In your Test Log document, in addition to reporting your data using graphs, describe
For lists that are initially random, explain the differences in running time for the sorting algorithms. Do your iterative and recursive selection sort algorithms show dramatic differences in running times or are they similar? Why does the mergesort algorithm show a dramatic improvement in run time? If the runtime for merge sort is not dramatically faster than the other algorithms you have a bug.
If a list is already in ascending or descending order, some sort algorithms are very fast while others still have to perform a similar number of comparisons as when the list is not sorted. Describe which algorithm(s) show extremely fast performance if the list is already sorted, and explain why.
You must submit your test log as a PDF file. Both Microsoft Word and LibreOffice have tools that convert the document to PDF format.
Your test script is a simple listing of the lab3 commands you used to generate the data for your test log. See the example script posted on Canvas. You just need to make small changes to the test script to account for the speed of your computer.
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An optional experiment is to recompile your final code taking out the –Wall and –g options and adding the –O option (capital letter o, not zero) to all calls with gcc. The –O option turns on compiler optimizations and you should find your code runs faster. While the run times are reduced and you can sort larger lists, has the complexity class for any of the sorting algorithms changed?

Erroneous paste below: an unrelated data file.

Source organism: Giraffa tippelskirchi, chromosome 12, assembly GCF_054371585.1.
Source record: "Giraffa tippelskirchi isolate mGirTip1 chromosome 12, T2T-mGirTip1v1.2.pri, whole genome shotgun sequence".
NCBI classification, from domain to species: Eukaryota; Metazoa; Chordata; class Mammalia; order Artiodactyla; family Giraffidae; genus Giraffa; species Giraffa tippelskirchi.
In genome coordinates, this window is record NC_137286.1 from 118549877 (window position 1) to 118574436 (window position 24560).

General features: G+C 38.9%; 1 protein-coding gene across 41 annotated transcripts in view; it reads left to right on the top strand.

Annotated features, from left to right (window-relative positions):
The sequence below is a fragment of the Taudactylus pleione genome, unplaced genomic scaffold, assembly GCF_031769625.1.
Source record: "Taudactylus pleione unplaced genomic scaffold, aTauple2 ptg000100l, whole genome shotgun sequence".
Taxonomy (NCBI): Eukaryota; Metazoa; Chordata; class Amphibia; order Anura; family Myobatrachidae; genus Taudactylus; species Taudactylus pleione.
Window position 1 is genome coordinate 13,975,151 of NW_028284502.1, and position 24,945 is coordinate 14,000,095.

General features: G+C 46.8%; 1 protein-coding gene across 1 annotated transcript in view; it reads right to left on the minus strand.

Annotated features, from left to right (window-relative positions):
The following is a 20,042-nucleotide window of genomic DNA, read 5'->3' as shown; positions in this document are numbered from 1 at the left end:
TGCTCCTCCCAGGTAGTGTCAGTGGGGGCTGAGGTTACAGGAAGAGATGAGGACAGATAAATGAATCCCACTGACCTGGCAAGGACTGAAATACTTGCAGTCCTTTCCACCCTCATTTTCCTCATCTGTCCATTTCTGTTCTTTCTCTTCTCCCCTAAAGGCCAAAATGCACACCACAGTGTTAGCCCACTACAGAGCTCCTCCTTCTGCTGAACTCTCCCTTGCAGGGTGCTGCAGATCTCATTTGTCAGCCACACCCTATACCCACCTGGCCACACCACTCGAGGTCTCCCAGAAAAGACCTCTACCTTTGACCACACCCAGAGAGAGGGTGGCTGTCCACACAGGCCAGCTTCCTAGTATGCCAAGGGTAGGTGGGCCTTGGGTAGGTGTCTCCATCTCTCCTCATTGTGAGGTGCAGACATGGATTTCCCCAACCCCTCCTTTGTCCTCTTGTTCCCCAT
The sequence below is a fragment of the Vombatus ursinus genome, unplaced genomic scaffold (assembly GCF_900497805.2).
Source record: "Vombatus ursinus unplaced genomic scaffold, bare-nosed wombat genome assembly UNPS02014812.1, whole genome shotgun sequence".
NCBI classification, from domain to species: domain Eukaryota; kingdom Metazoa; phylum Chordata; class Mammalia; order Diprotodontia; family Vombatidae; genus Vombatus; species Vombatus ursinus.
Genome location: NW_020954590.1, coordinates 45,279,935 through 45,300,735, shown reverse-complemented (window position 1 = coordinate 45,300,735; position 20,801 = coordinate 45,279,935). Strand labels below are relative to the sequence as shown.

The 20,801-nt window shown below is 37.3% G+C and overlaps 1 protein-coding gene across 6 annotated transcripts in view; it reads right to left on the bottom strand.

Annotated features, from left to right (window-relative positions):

When converting Standish’s selection sort algorithms from working with arrays to working with pointers, don’t try to add array-like features to our two-way linked list. Instead rewrite Standish’s code to use pointers. For example, change
void SelectionSort(InputArray A, int m, int n)
void SelectionSort(list_t *A, list_node_t *m, list_node_t *n)
Submit all the files listed on page 1, your test script, and a PDF document that includes graphs showing performance of all sorting algorithm. You submit by email to email@example.com. Use as subject header ECE223-1,#3. When you submit to the assign server, verify that you get an automatically generated confirmation email within a few minutes. You must include your files as attachments, and your email must be in text only format. You can make more than one submission but we will only grade the final submission. A re-submission must include all files. You cannot add files to an old submission.
To receive credit for this assignment your code must compile and at a minimum sort small lists using all four sorting algorithms. Code that does not compile or does not sort sets of 100 records will not be accepted or graded.
See the ECE 2230 Programming Guide for additional requirements that apply to all programming assignments.
Work must be completed by each individual student, and see the course syllabus for additional policies.